Professors Urge Action on Climate Change

Although issues such as the economy and health care overshadowed climate change in this year’s presidential candidates in this year’s presidential election, affiliates at the Harvard Kennedy School said that President Obama can no longer ignore the environment in light of Hurricane Sandy.

“I think the question of ‘act or not act’ is not the right question—I think the question is in what ways are we going to act,” said Matthew Bunn, associate professor of public policy at HKS.

While addressing climate change will require more than one single solution, Bunn outlined President Obama’s potential next steps.

“I think you’ll see a fair amount of attention on preparedness, because, fundamentally, what we need to do is ‘avoid the unmanageable and manage the unavoidable,’ as the title of one report a couple of years ago put it,” he said.

“And it’s clear that some climate change is now unavoidable and we need to be better prepared for the increased extreme weather events.”

For voters and politicians alike, however, investments to stabilize the nation’s economy have traditionally taken precedence over efforts to explore greener energy resources. But energy policy and economic concerns do not have to be “mutually exclusive,” said Kathleen M. Araújo, HKS Energy Policy Fellow.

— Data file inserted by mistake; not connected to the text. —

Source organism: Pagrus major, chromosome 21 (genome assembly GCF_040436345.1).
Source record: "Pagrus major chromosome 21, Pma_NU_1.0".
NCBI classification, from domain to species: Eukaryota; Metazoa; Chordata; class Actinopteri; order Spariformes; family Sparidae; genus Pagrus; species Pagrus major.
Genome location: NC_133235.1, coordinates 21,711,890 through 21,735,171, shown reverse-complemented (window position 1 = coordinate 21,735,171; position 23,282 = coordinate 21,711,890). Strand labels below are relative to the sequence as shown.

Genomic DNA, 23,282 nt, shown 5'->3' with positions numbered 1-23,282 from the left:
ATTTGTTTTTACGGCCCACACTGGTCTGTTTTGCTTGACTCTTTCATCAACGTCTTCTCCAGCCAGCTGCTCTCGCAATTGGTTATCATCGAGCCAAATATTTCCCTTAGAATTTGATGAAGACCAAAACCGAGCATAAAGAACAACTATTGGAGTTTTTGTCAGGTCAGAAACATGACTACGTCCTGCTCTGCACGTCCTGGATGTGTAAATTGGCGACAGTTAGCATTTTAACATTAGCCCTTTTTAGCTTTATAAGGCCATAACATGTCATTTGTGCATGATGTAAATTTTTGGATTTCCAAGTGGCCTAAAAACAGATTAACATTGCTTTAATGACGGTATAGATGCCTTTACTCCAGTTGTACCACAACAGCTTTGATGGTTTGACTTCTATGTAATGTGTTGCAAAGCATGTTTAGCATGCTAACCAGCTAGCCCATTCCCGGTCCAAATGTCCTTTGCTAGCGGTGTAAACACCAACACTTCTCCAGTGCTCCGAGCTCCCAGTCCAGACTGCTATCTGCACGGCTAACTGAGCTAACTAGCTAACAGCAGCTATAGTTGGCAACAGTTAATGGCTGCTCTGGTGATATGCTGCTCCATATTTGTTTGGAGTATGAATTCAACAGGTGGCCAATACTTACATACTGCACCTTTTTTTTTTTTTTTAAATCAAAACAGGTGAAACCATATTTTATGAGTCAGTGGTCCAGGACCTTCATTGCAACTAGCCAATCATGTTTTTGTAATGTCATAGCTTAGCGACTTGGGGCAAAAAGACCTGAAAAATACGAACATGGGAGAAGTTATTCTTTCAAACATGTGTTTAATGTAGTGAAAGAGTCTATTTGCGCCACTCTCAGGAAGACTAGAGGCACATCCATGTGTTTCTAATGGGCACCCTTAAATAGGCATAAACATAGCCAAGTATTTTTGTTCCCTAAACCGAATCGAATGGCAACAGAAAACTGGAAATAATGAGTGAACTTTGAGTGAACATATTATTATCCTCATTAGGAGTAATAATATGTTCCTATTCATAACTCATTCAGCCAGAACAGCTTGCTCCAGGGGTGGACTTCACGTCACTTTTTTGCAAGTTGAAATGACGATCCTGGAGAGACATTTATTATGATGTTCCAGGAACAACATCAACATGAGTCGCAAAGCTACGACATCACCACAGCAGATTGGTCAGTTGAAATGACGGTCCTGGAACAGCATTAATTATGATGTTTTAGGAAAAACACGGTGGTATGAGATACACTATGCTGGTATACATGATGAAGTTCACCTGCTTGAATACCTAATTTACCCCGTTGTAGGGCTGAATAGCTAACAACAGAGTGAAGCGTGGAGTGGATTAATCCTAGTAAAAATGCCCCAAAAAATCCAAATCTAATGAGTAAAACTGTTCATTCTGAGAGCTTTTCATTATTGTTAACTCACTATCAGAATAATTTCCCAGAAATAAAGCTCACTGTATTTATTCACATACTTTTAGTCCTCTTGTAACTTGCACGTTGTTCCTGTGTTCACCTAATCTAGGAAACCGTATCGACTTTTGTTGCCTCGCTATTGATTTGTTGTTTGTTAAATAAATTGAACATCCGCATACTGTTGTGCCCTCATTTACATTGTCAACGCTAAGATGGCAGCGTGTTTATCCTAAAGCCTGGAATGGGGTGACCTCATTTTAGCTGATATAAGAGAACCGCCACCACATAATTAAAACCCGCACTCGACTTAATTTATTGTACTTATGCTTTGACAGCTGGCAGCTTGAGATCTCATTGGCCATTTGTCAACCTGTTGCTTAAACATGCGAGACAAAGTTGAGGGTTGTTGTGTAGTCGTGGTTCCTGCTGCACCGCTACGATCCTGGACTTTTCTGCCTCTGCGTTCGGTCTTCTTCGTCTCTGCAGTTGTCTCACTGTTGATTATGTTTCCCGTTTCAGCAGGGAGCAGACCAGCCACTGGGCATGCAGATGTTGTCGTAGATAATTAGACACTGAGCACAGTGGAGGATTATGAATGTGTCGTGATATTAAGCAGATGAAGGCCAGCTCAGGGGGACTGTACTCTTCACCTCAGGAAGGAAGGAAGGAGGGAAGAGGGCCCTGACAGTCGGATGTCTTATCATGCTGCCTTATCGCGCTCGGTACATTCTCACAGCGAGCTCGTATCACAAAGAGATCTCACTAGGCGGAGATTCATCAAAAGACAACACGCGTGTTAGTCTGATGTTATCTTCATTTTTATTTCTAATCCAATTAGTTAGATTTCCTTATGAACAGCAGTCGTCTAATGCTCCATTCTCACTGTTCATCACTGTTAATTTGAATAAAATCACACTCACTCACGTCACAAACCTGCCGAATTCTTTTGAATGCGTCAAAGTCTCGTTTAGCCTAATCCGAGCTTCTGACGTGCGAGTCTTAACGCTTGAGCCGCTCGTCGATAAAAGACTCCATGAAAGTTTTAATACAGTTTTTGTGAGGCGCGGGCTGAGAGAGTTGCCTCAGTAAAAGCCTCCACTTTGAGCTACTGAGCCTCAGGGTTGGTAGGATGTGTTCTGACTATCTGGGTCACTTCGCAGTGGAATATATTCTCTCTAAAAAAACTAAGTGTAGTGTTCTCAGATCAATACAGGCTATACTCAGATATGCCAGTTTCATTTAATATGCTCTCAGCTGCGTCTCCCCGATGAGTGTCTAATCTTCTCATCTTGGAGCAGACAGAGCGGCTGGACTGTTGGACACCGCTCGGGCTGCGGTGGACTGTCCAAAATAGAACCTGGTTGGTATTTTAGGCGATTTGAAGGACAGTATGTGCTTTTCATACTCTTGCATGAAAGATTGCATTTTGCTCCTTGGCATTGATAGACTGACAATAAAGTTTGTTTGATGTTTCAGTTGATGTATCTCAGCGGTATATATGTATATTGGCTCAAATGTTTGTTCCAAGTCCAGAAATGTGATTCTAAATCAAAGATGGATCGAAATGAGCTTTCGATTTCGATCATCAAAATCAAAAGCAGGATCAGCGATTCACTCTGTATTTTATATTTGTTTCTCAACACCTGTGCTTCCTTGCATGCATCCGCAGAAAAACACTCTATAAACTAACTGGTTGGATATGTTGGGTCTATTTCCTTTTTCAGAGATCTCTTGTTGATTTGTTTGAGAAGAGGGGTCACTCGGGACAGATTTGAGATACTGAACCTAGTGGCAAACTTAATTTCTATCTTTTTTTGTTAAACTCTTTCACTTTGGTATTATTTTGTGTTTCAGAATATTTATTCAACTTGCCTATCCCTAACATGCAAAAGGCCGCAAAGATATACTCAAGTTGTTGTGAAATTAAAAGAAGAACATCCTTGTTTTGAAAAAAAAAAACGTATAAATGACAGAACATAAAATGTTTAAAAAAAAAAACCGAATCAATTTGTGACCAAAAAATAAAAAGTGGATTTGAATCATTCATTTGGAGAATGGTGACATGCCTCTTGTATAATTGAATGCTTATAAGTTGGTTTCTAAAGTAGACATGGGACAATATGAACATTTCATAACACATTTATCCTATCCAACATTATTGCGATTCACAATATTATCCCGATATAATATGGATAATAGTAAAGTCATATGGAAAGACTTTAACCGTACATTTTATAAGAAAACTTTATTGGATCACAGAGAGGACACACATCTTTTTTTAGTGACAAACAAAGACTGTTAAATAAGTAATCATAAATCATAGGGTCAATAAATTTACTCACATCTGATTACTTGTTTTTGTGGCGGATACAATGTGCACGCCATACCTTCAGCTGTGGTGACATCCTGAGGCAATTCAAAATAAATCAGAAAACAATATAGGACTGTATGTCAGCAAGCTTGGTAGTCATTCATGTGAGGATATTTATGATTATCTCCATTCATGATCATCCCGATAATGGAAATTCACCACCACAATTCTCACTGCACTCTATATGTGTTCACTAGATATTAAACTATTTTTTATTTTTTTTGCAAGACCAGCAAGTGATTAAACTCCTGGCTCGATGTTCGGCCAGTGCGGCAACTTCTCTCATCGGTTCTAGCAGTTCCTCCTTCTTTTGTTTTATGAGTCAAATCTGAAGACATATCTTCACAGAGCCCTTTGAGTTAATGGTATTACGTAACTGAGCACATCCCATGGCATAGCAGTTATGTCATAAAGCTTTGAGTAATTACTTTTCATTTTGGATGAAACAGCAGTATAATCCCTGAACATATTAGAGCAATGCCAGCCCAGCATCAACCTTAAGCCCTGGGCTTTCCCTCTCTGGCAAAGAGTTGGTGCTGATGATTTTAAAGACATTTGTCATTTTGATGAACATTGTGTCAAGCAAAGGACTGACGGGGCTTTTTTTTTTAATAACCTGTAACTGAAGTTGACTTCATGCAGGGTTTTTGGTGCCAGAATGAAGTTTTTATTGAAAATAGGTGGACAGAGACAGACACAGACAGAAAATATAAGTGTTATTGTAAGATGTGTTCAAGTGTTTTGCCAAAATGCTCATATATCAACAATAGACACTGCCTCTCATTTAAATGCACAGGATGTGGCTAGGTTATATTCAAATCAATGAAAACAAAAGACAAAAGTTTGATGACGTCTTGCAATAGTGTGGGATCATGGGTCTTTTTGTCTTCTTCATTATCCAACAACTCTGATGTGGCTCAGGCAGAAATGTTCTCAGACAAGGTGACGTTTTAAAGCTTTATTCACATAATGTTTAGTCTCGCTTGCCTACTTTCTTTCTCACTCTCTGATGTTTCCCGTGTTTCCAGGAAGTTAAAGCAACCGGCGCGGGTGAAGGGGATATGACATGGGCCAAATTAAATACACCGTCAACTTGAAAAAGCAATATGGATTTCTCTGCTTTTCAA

She added that improving energy efficiency and rethinking the country’s infrastructure would actually create jobs.

And Araújo agreed that looking ahead, Obama has multiple options to capitalize on these opportunities.

“In terms of policy that’s going to need to be dealt with, I would say our grid modernization is going to have to happen—irrespective of what energy is being used,” she said.

Bunn said that although a big carbon tax or a cap-and-trade system to motivate responsible energy usage are the most economically efficient options for addressing climate change, the public is currently unlikely to support these strategies.

But he added that other viable alternatives must be considered, such as clamping down on coal companies, which are the main source of dangerous pollutants in the air.

In addition, implementing better efficiency standards in buildings would not only save the government money but also benefit efforts to combat climate change.

This article has been revised to reflect the following correction:

CORRECTION: Nov. 9

An earlier version of this article inaccurately reported a quotation from Harvard Kennedy School Energy Policy Fellow Kathleen M. Araújo. She referred to “grid modernization,” not “group modernization,” when discussing necessary changes to U.S. energy policy.

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